Regarding Do Not Call list - it is still very much in place, but abuse has escalated every year since by unethical marketers. Here is a link to the FTC complaint site, which I use fairly regularly. Even if I don't get any results, it makes me feel better! (The complaint link is in top toolbar): http://www.fcc.gov/encyclopedia/do-not-call-list

    ReplyDelete
    Replies
    1. That is an amazing and depressing story. These companies count on 99% of the population not having the determination that you showed.

      Delete
  4. I received several threatening sounding notes in the mail from a national magazine, I will not reveal the name but they often have a person of the year, when I let my subscription expire, they kept sending magazines then wanted payment. I ignored them and they went away, finally. I didn't figure it was my responsibility to let them know I wanted to let my subscription expire. As for age, I don't think there is a lock on the elderly being scam victims. As long as people are greedy there are plenty of hucksters out there trying to make a quick buck. Usually, if it sounds "too good to be true" it is too good to be true! In my former employment, I dealt with the public for 20 years and often encountered folks who were scammed, usually their greed was the problem.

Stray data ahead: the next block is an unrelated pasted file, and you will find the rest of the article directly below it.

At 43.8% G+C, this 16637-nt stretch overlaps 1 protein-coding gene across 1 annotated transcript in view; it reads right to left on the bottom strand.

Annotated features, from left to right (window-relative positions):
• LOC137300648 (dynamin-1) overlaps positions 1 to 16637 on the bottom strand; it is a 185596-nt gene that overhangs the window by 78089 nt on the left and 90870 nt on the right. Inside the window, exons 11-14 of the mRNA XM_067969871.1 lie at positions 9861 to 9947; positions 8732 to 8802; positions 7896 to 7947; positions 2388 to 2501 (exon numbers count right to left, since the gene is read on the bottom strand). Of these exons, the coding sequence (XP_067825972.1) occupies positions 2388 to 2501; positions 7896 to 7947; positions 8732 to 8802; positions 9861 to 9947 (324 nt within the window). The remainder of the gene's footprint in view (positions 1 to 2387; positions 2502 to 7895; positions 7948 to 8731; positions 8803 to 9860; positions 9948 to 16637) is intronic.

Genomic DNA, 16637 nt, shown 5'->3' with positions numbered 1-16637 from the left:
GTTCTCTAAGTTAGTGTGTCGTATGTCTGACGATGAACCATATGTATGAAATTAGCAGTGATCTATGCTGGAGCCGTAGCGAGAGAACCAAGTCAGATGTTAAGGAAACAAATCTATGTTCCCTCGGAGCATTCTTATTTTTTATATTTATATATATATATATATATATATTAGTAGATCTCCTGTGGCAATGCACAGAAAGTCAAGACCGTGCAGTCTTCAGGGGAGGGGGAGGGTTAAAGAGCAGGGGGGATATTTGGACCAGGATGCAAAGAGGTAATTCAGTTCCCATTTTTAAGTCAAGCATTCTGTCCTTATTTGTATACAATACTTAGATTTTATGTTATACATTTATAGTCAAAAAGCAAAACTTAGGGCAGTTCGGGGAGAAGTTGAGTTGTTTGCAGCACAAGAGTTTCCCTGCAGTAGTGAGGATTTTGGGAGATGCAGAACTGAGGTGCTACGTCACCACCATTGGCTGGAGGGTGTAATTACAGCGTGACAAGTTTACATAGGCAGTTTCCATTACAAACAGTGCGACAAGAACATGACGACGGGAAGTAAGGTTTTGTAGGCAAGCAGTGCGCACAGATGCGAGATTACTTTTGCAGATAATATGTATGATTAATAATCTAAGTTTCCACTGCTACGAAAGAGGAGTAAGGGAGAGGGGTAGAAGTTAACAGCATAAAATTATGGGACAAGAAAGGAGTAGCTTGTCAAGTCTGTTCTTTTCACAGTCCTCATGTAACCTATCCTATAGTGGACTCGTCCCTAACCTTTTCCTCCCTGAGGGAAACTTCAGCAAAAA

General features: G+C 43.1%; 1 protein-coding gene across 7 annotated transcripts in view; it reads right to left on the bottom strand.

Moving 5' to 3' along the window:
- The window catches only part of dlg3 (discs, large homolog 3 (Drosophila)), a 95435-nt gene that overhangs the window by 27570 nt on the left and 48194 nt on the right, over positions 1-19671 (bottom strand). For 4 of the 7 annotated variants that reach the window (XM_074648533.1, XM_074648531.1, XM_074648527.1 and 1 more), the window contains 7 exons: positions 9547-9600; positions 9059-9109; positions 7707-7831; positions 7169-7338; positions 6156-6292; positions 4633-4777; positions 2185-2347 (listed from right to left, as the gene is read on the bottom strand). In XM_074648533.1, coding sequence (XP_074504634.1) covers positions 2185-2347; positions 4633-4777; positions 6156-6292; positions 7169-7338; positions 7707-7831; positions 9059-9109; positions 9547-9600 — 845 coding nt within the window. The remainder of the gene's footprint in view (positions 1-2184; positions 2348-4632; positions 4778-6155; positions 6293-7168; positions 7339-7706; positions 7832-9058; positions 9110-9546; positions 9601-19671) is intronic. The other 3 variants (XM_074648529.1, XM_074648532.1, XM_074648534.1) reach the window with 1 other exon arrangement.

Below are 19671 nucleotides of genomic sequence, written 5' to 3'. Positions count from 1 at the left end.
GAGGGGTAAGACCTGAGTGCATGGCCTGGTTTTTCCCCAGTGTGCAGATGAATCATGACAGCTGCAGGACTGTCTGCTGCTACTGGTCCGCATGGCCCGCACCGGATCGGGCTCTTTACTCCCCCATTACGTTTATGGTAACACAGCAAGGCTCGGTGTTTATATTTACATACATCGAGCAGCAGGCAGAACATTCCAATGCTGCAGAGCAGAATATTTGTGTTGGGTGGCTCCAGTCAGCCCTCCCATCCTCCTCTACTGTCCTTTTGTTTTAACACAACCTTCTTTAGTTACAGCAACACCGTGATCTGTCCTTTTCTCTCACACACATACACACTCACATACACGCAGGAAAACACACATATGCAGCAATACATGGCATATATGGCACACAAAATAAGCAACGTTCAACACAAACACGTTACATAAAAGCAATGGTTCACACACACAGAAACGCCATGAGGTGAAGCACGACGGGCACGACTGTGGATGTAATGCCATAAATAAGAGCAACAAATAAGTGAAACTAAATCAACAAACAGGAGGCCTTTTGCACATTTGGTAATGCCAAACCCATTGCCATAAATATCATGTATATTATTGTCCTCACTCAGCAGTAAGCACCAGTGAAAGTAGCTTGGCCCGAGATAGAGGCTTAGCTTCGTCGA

ReplyDelete
    Replies
    1. My local newspaper tried the same thing: sending up to two weeks after my subscription was up and then telling me I owed them money when I called to ask why they were still delivering the paper.

      I asked them to show me proof that I had authorized a renewal. Since they couldn't, they told me the bill was "in error" and I would not be billed.